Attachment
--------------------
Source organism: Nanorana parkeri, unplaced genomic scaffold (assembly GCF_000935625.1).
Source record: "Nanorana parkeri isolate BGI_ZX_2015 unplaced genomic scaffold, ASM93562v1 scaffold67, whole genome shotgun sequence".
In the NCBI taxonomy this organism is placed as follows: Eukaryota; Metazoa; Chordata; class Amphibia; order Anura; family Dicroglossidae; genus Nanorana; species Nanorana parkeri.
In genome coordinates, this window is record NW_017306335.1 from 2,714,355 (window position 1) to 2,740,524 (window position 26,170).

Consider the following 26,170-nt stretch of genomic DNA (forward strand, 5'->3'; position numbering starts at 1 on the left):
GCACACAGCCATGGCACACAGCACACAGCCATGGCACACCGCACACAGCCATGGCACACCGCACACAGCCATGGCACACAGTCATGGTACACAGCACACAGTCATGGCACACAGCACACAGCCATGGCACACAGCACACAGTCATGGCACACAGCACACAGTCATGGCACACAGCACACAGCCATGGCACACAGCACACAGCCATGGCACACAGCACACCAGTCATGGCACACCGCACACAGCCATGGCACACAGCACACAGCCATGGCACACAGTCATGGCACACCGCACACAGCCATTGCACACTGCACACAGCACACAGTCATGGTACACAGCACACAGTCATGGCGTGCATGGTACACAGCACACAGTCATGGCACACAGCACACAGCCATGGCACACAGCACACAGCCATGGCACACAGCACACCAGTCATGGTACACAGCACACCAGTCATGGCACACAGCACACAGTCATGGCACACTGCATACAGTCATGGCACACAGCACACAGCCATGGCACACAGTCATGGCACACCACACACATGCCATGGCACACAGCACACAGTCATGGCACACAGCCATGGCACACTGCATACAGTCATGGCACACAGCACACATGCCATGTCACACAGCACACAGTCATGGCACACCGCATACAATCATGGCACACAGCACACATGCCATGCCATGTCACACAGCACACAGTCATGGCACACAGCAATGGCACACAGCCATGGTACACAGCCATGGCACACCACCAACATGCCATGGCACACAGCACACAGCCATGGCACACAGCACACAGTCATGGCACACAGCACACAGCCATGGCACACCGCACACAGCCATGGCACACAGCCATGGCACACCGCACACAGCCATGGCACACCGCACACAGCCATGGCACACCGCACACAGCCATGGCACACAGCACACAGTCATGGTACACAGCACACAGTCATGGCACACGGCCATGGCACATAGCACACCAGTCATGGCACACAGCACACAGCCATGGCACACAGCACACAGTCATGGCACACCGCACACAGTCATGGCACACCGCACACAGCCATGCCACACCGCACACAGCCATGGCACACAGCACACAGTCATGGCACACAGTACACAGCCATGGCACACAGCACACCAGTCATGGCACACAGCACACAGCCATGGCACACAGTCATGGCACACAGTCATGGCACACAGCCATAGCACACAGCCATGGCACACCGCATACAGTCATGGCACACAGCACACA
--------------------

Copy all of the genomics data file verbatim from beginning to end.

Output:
Source organism: Nanorana parkeri, unplaced genomic scaffold (assembly GCF_000935625.1).
Source record: "Nanorana parkeri isolate BGI_ZX_2015 unplaced genomic scaffold, ASM93562v1 scaffold67, whole genome shotgun sequence".
In the NCBI taxonomy this organism is placed as follows: Eukaryota; Metazoa; Chordata; class Amphibia; order Anura; family Dicroglossidae; genus Nanorana; species Nanorana parkeri.
In genome coordinates, this window is record NW_017306335.1 from 2,714,355 (window position 1) to 2,740,524 (window position 26,170).

Consider the following 26,170-nt stretch of genomic DNA (forward strand, 5'->3'; position numbering starts at 1 on the left):
GCACACAGCCATGGCACACAGCACACAGCCATGGCACACCGCACACAGCCATGGCACACCGCACACAGCCATGGCACACAGTCATGGTACACAGCACACAGTCATGGCACACAGCACACAGCCATGGCACACAGCACACAGTCATGGCACACAGCACACAGTCATGGCACACAGCACACAGCCATGGCACACAGCACACAGCCATGGCACACAGCACACCAGTCATGGCACACCGCACACAGCCATGGCACACAGCACACAGCCATGGCACACAGTCATGGCACACCGCACACAGCCATTGCACACTGCACACAGCACACAGTCATGGTACACAGCACACAGTCATGGCGTGCATGGTACACAGCACACAGTCATGGCACACAGCACACAGCCATGGCACACAGCACACAGCCATGGCACACAGCACACCAGTCATGGTACACAGCACACCAGTCATGGCACACAGCACACAGTCATGGCACACTGCATACAGTCATGGCACACAGCACACAGCCATGGCACACAGTCATGGCACACCACACACATGCCATGGCACACAGCACACAGTCATGGCACACAGCCATGGCACACTGCATACAGTCATGGCACACAGCACACATGCCATGTCACACAGCACACAGTCATGGCACACCGCATACAATCATGGCACACAGCACACATGCCATGCCATGTCACACAGCACACAGTCATGGCACACAGCAATGGCACACAGCCATGGTACACAGCCATGGCACACCACCAACATGCCATGGCACACAGCACACAGCCATGGCACACAGCACACAGTCATGGCACACAGCACACAGCCATGGCACACCGCACACAGCCATGGCACACAGCCATGGCACACCGCACACAGCCATGGCACACCGCACACAGCCATGGCACACCGCACACAGCCATGGCACACAGCACACAGTCATGGTACACAGCACACAGTCATGGCACACGGCCATGGCACATAGCACACCAGTCATGGCACACAGCACACAGCCATGGCACACAGCACACAGTCATGGCACACCGCACACAGTCATGGCACACCGCACACAGCCATGCCACACCGCACACAGCCATGGCACACAGCACACAGTCATGGCACACAGTACACAGCCATGGCACACAGCACACCAGTCATGGCACACAGCACACAGCCATGGCACACAGTCATGGCACACAGTCATGGCACACAGCCATAGCACACAGCCATGGCACACCGCATACAGTCATGGCACACAGCACACA